Fed Rate Increase Boosts Trading Costs
Federal Reserve Rate Rise: The Unintended Trading Cost Consequences for Banks
By Kerril Burke, CEO, Meritsoft
Does anyone long for a return to more benign economic times? A time when a rise in the base rate simply led to immediate benefits for savers. Well, get prepared for a continued long wait, as this week’s decision from the Federal Reserve signals anything but a move to more conventional times.
In fact, this most recent rate hike has much wider indirect effects than simply, “What does this mean for my mortgage repayments?” A lesser-discussed, but just as significant effect of a hike in interest rates means an increase in funding costs for anyone trading in the capital markets. Interest rates are now at the highest level they’ve been in about ten years since after the fall of Lehman Brothers. Some of the biggest players have been losing double digit millions in unrecovered failed funding costs and with additional predicted rate hikes down the road, there are further implications of the Federal Reserve rate increase for the cost of trading.
As of Wednesday, the interest rates are now between a range of 2% to 2.25%. Therefore, any trader looking to borrow say $1 million to finance a trade, now faces an extra 0.25% per annum in funding costs. One of the main strategies traders use to minimize funding is buying and selling for the same contractual settlement date. This means paying funds from the proceeds received from a transaction. Take the example of a trader selling Walmart stock in order to fund a purchase of Amazon shares, both for the same agreed settlement date. The trader expects the cash from the Walmart trade in order to settle the Amazon transaction. There is just one small issue – he or she has not yet received the money for his stake in Walmart. And this is not an atypical scenario – the only way to pay for the Amazon shares is to borrow the money. The trader in question, now has to take on an additional funding cost to borrow the funds to settle the Amazon trade. If the reason for the fail in the Walmart shares was due to the counterparty, it does not seem fair that they are forced to pay this additional cost, does it?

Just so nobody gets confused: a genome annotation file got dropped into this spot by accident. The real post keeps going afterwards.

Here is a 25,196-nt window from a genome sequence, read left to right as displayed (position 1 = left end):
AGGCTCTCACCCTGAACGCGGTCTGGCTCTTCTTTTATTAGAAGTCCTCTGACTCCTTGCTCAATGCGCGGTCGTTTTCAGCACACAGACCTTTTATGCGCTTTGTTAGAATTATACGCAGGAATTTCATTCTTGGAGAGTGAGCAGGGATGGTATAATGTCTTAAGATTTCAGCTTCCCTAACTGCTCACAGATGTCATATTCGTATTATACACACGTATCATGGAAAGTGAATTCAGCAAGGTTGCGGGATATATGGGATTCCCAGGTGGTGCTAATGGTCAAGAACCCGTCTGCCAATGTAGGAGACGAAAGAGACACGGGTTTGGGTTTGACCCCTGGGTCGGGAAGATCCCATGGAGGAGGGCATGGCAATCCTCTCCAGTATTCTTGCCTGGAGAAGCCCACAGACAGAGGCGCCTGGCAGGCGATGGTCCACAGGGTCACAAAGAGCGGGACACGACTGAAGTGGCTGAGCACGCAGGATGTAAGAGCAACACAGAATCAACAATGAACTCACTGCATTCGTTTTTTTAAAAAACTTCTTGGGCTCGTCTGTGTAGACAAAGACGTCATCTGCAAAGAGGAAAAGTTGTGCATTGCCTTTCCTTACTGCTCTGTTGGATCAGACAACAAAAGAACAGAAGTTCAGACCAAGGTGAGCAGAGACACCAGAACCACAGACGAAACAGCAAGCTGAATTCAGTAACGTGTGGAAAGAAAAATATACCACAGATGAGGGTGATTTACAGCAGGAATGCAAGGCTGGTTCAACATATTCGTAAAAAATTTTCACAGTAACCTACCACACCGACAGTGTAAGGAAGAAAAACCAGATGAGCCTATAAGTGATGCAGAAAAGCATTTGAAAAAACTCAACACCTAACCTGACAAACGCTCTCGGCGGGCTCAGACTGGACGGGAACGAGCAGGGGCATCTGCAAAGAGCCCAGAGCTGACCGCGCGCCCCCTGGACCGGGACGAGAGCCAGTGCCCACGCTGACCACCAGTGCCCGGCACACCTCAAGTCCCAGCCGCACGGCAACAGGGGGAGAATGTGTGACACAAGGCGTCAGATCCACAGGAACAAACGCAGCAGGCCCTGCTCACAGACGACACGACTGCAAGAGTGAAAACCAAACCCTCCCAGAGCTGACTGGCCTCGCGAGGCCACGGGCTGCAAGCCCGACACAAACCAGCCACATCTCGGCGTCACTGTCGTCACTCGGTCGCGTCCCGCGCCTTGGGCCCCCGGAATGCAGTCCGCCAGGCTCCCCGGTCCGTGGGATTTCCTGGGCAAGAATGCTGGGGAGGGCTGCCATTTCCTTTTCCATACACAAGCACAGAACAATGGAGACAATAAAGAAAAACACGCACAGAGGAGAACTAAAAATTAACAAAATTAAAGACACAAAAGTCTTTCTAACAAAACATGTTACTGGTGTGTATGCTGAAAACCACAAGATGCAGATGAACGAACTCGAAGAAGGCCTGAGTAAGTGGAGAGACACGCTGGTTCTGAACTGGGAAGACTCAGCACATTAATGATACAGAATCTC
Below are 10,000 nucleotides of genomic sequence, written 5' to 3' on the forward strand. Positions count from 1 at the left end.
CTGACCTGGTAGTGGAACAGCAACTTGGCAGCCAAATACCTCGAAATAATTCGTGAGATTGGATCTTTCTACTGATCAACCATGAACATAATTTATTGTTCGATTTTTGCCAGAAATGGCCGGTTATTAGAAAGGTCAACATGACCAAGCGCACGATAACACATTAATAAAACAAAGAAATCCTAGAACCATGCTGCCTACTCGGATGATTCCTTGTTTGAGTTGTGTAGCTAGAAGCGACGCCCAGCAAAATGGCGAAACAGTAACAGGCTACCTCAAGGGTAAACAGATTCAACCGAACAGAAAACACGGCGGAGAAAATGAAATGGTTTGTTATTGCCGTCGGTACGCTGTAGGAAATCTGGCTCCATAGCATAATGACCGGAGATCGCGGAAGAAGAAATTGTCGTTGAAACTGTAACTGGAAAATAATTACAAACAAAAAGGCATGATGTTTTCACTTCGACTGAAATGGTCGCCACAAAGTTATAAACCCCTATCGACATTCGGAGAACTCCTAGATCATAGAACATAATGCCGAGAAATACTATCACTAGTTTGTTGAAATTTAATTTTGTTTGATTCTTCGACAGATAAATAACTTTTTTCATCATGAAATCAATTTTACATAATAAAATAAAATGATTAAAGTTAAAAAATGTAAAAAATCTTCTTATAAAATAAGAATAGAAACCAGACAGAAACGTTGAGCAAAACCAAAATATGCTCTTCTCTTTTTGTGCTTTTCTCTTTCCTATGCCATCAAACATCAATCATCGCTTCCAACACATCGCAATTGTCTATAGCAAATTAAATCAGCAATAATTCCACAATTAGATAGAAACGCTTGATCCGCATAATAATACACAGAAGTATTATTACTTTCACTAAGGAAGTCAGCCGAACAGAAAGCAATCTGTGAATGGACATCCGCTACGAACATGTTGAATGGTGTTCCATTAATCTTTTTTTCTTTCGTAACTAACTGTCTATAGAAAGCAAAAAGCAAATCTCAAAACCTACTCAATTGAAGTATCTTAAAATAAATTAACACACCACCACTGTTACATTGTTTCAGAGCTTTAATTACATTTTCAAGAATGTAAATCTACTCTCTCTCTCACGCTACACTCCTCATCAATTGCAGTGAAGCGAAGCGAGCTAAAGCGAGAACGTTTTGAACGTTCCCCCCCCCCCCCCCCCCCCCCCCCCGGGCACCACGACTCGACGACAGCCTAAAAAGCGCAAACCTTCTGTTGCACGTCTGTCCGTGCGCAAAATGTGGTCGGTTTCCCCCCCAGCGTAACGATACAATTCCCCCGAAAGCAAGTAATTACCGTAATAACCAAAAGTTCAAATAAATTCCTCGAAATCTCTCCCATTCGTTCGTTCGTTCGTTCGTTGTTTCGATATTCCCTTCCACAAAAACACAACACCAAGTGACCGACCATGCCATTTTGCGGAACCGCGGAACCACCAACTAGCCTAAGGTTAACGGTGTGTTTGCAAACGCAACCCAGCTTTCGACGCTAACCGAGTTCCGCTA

You might be thinking – but these funding costs are negligible. And while it is true that the cost will vary based on the amount of cash open and the length it is outstanding, it could in fact run into USD thousands per trade! And the major trading firms can have thousands of securities, FX, equity and commodity derivatives fails everyday. This may have been hidden because rates have been and are largely still at record lows. But, the trend and market sentiment is now unmistakably upwards.
Failed funding costs are only part of the problem. There are costs and capital for market participants in the wide range of receivables on their balance sheet. These balances, at least the ones in USD, are now a quarter of a percent more expensive to fund. So the cost of failing to settle these transactions are now far more than they would have been before the hike. A bank is now at a distinct disadvantage, particularly if they do not have a way to identify, optimize and recover where they are incurring funding and capital costs through no fault of their own. Essentially, by having receivable items open while waiting for money to come in, it will be borrowing cash to cover itself. If a trade fails to settle for say five days, then that is a whole week of extra funding costs that a bank needs to cough up. And not being able to track additional funding costs due to the late settlements is not the only issue. Many banks are still not even identifying the direct cost impact of a trade actually failing. If a bank can’t work out the cost implications of not receiving funds when a trade fails, then how can they identify whether or not they can claim money back from their counterparties?
Trying to work out the many effects of the Federal Reserve’s latest monetary policy decision is difficult, but like those with a variable mortgage, trading desks are impacted. Late settlement means higher funding, and higher rates means the additional funding costs more. Preparing now to handle the trading cost impact of this small rise and the upwards trend is exactly what is needed to ensure banks are ahead of the curve whenever the Federal Reserve or similar institutions in other countries make the decision to hike rates again in the near future.
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